top of page

George de Forest Brush

George de Forest Brush "The Ball Game" 1880 14"x20"

Artist: George De Forest Brush

Title: "The Ball Game, 1880"

Size: 14" x 20" 

Medium: Oil on Canvas


George de Forest Brush (American 1854-1941)

For more than a year, starting in 1882, George de Forest Brush lived among the Arapahoe and Shoshone in Wyoming and the Crow in Montana. He began to compose and exhibit studio paintings based on his experiences, declaring, however, that he did not wish to be an ethnographer or historian of Indian people. Painting during a period bracketed by the Battle of the Little Big Horn (1876) and the massacre at Wounded Knee (1890), the artists created stylized images of Indians far removed from the reality of contemporary Indian life. Instead, Brush’s “Indian” paintings are unmistakably personal. Increasingly disturbed by the rapid industrialization and mechanization of American society, Brush offered, in his art, the perfect foil–a seductively beautiful, pre-industrial world where idealized Indians live in a timeless environment undisturbed by the advent of the modern.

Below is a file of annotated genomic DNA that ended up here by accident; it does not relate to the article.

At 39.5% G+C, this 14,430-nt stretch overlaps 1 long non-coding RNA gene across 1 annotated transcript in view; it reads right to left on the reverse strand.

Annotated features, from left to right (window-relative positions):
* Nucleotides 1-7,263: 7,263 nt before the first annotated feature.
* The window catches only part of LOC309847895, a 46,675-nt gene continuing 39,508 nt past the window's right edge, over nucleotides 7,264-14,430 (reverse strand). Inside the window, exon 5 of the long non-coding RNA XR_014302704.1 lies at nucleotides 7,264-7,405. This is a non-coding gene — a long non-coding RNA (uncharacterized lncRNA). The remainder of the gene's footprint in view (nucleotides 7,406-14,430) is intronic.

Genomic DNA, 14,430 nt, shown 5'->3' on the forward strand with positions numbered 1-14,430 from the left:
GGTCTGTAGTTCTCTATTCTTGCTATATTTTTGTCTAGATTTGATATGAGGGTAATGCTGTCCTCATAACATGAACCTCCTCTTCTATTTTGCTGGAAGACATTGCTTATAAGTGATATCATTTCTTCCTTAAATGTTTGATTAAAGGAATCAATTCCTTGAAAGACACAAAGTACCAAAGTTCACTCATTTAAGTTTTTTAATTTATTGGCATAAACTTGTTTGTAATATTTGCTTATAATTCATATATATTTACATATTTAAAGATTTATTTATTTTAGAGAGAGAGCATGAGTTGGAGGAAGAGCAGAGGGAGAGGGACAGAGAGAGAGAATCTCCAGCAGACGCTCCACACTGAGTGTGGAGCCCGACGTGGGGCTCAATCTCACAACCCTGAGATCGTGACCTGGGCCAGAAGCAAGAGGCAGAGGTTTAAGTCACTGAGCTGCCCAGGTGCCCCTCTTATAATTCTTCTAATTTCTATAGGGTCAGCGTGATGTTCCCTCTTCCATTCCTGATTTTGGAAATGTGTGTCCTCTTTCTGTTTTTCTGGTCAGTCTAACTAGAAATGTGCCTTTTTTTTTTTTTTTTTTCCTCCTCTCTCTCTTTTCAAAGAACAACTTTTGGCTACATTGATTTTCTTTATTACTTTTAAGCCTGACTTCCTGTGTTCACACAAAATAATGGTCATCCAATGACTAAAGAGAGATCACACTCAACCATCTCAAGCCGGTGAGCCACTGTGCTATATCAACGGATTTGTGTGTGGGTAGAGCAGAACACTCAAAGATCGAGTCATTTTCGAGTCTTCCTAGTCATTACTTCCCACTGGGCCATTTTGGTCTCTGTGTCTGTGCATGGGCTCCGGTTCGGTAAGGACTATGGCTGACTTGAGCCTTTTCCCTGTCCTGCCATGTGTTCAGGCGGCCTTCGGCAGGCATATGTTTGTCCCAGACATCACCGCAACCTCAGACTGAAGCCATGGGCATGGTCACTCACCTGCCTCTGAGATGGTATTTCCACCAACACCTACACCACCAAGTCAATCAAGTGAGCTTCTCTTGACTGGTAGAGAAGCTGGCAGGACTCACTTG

Born in Tennessee, raised in Brooklyn and in Darien, Connecticut, Brush began his academic training at the National Academy of Design in New York in 1870. Three years later he journeyed to Paris to continue his training under the tutelage of Jean-Léon Gérôme, one of the most admired academic painters of the day. Following six years of travel and study, Brush returned to New York determined to find an American subject that would set him apart from his contemporaries. In the spring of 1882, at the foot of the Rocky Mountains and among America’s native people, he found his subject.
Brush initially expressed a desire to explore in his paintings experiences common to all, such as the grief of the woman in Mourning Her Brave, his first major success. The artist’s agenda was, in fact, more complicated. For Brush, the figure of the Indian became a metaphor through which he could address his concern that a nation racing toward modernism was losing its regard for art born of craft and tradition. The artist’s technically exquisite and contextually rich Indian paintings have been brought together for the first time in this exhibition.

bottom of page